Supporters of Mayor Kevin Johnson's latest effort to revamp the city's governing structure released the findings of a survey today that shows support for both the mayor and the proposal.
A survey of 504 likely city voters by pollster FM3 showed 63 percent favored the "Checks and Balances Act of 2012." A memo summarizing the poll's findings was released to the media and supporters of the proposal, which can be found here: MaslinPoll.doc.
Voters particularly liked giving the mayor the authority to propose the budget, subject to City Council approval (67 percent support); giving the mayor veto authority over budget items, subject to council override (67 percent support); and having the mayor and council jointly appoint the city manager, as they do now (66 percent support).
There wasn't as much support for creating a ninth City Council district (37 percent) or making the mayor "chief executive with ability to align city leadership behind shared vision for the City" (52 percent). That second point seems rather significant, given that it is the fundamental argument many supporters of the plan make for the change.
The campaign behind the proposal sent an email saying, "These findings validate what we know to be true: that Sacramentans are unhappy with the status quo and ready to embrace a new and better way to run our city."
The poll also showed that Johnson remains popular with city voters, even as many voters are frustrated with City Hall as a whole.
The mayor had a 63 percent approval rating, while 21 percent said they disapproved of his performance. Forty-seven percent of voters said the city is on the wrong track and 45 percent said they had an unfavorable view of city government.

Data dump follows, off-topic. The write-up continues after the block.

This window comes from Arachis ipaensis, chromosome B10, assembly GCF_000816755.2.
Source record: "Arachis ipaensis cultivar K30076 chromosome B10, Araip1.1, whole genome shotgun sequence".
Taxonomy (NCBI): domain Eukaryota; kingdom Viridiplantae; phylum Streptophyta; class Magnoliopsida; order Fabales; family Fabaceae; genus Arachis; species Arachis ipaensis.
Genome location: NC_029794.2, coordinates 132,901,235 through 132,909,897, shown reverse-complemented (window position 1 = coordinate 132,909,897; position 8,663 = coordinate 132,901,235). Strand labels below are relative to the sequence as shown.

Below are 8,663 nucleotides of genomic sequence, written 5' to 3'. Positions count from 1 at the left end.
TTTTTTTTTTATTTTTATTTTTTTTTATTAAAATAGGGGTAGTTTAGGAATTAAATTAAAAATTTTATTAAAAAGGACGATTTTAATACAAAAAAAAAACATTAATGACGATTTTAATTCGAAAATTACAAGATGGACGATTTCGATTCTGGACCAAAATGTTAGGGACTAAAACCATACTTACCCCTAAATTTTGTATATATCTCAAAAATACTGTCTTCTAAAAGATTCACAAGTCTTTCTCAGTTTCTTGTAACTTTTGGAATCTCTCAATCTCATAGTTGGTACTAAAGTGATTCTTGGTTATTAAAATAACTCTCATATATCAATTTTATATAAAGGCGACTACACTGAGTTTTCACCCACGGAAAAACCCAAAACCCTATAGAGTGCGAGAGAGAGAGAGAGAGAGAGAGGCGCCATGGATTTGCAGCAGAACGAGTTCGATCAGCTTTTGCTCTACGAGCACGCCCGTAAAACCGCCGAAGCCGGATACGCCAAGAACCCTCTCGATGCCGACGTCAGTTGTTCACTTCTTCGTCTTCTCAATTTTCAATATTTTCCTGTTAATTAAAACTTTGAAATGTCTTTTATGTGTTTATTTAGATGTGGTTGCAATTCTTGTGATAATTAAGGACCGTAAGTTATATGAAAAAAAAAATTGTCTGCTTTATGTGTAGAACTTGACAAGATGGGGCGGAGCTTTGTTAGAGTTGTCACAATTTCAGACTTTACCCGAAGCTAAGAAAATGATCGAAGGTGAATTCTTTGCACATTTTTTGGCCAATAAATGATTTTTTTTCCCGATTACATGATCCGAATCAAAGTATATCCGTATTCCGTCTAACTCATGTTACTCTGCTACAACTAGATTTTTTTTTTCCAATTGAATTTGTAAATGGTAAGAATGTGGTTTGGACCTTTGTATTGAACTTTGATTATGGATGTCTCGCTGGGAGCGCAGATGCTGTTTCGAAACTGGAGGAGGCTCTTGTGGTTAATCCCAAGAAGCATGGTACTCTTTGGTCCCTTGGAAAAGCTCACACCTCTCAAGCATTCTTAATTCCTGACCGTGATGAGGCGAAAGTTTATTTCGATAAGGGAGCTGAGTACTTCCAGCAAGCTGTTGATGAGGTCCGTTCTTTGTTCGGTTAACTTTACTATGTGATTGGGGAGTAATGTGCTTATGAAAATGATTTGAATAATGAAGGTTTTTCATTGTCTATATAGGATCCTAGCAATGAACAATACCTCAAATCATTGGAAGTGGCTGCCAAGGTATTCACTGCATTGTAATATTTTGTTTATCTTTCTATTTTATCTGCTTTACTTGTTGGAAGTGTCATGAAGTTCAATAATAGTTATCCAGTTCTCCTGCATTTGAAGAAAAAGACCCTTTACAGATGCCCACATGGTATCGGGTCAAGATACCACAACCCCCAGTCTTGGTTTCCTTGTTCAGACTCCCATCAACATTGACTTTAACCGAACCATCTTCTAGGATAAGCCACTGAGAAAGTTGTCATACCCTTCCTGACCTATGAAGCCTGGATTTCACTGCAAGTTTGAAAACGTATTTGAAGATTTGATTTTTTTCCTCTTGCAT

I had a couple of questions with the poll itself.
I asked lead pollster Paul Maslin whether the 504 likely voters surveyed were likely November voters or June voters. Proponents of the charter reform measure are pushing for a June vote on the proposal.
Maslin told me the 504 voters polled were likely November voters. However, he said the poll also dug down to June voters, and that 60 percent of those likely to vote in June supported the plan.
I also asked Maslin if the term "strong mayor" was used in the poll, as many city residents still associate any plan by Johnson to revamp the City Charter with his 2008 Strong Mayor Initiative that a judge tossed off the ballot.
Maslin said the term strong mayor was used in the summary leading up to the final question - he said voters were told it was a term that opponents of the plan might use - and that the results still showed 63 percent support of the overall proposal.